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Home   About   Scholarships   Meetings   Publications   Resources   June 09, 2015


Discovery of how bacteria survive antibiotics may improve treatment of infectious diseases
Cell Press via Infection Control Today
A study published June 4 in Molecular Cell reveals that these so-called persisters form in response to adverse conditions through the action of a molecule called Obg, which plays an important role in all major cellular processes in multiple bacterial species. By revealing a shared genetic mechanism underlying bacterial persistence, the study paves the way for novel diagnostic tools and more effective treatment strategies for a range of bacterial infections.
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Study: Immunity enzyme defends against tuberculosis infection
UT Southwestern Medical Center via Infection Control Today
A study by researchers at the University of Texas Southwestern Medical Center has identified how an enzyme involved in protecting the body from pathogens senses Mycobacterium tuberculosis, a bacterial pathogen that infects millions of people worldwide and causes about 1.5 million deaths annually. The new finding has potential implications for the development of immunity-based therapies to treat tuberculosis, which typically takes months to eradicate and has become increasingly resistant to antibiotics.
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Preliminary incidence and trends of infection with pathogens transmitted commonly through food
Foodborne illnesses represent a substantial, yet largely preventable, health burden in the United States. In 10 U.S. geographic areas, the Foodborne Diseases Active Surveillance Network monitors the incidence of laboratory-confirmed infections caused by nine pathogens transmitted commonly through food. This report summarizes preliminary data and describes changes in incidence.
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1st-in-man clinical trial for Hunter syndrome underway at Emory
Health Canal
A first-in-man clinical trial, testing a newly developed drug for a rare genetic condition called Hunter syndrome is underway at Emory University. Now, Emory researchers are testing idursulfase to create a new method of delivery that will include the brain. This is the first time this medication combination, called AGT-182, has been tested in a human.
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1st steps taken for regenerating whole limb
Medical News Today
The first steps toward developing "bioartificial" replacement limbs that are suitable for transplantation have reportedly been taken by a team at Massachusetts General Hospital in Boston. The researchers stripped away tissue from the rats' forelimbs, but preserved the primary vasculature and nerve matrix.
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Muscle biopsy and clinical and laboratory features neuromuscular disease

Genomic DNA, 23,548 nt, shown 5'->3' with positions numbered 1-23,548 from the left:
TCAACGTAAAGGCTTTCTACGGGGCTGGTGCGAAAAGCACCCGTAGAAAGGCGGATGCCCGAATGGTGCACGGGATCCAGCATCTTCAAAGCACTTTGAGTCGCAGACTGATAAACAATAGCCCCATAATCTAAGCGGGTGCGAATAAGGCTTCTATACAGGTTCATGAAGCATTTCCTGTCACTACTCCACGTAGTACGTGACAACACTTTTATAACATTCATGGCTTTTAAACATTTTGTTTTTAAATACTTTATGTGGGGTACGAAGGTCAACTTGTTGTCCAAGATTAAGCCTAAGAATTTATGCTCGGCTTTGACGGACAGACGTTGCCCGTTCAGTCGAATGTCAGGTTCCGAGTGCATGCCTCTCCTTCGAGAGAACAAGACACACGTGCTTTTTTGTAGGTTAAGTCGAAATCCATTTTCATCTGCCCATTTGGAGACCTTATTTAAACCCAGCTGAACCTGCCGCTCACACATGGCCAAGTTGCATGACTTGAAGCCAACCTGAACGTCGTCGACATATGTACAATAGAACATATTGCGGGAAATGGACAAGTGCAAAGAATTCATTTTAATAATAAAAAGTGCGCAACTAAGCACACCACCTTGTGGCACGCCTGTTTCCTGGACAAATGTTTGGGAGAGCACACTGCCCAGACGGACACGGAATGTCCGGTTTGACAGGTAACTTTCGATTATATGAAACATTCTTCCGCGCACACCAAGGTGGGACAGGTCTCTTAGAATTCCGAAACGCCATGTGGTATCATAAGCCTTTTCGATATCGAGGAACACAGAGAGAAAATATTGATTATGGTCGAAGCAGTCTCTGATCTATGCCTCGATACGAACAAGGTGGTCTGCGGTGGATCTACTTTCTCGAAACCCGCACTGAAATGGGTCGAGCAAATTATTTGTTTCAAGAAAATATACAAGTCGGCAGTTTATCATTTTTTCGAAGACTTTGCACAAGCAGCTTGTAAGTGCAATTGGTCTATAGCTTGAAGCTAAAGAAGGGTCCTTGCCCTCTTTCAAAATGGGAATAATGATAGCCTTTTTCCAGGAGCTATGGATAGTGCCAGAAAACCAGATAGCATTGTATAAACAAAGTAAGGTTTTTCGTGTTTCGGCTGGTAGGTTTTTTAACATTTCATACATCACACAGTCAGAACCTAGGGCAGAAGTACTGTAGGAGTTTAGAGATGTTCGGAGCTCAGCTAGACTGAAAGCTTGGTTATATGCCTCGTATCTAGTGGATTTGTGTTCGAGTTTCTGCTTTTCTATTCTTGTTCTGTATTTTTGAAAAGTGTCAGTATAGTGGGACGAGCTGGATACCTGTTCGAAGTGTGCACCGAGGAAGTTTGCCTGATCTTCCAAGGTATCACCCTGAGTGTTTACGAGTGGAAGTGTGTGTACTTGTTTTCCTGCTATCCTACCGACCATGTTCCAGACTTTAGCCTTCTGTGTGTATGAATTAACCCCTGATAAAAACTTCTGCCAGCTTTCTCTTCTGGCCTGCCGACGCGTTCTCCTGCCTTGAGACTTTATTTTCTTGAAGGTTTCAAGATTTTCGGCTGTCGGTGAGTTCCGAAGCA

Muscle biopsy plays an integral role in evaluation of the patient with neuromuscular disease. With occasional exceptions, it is an essential element in the assessment of a patient with suspected myopathy. In addition, muscle biopsy is also sometimes indicated for the diagnosis of various systemic disorders and the evaluation of suspected neuropathic disease, particularly for the purpose of distinguishing between a neurogenic disorder with an atypical presentation and a primary myopathic disorder.
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Mayo Clinic researchers determine that use of high-definition optical technology enables physicians to identify precancerous polyps immediately
DARK Daily
High-definition optical technology is reaching the point where gastroenterologists are able to identify precancerous polyps with 96 percent accuracy during colonoscopies, according to a recent study conducted at the Mayo Clinic. Pathologists will want to pay close attention to the published findings of this study. That's because gastroenterological biopsies represent a significant proportion of specimens referred to anatomic pathologists.
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Shingles vaccine appears to cut odds of long-term pain
HealthDay News
Even when shingles vaccination does not prevent the disease, it reduces the risk of long-term pain that can occur as a complication of the condition, according to a new study. Although the U.S. Advisory Council on Immunization Practices recommends shingles vaccination for people 60 and older, vaccination rates remain low, the researchers say.
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Study: Early HIV treatment halves risk of serious complications
Health Canal
An international study led by the University of New South Wales's Kirby Institute has shown immediate treatment for people diagnosed with HIV can halve their risk of HIV-related serious disease or death. The study was terminated ahead of schedule after interim results provided conclusive evidence that immediate treatment with anti-retroviral therapy is clinically superior compared to deferred treatment.
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Missed last week's issue? See which articles your colleagues read most.

    Global trial: HIV drugs should be taken right after diagnosis (HealthDay News)
Future vaccine may help lower blood pressure long-term (Health Canal)
Large ovarian cancer study reveals new clues on genetics of chemoresistance (Medical News Today)
New findings shed light on complexities of emerging zoonotic malaria (London School of Hygiene & Tropical Medicine via ScienceDaily)
Researchers oppose unvalidated gene panel tests for cancer links (Reuters)

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ASCLS eNewsBytes

Colby Horton, Vice President of Publishing, 469.420.2601
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Katina Smallwood, Senior Editor, 469.420.2675   
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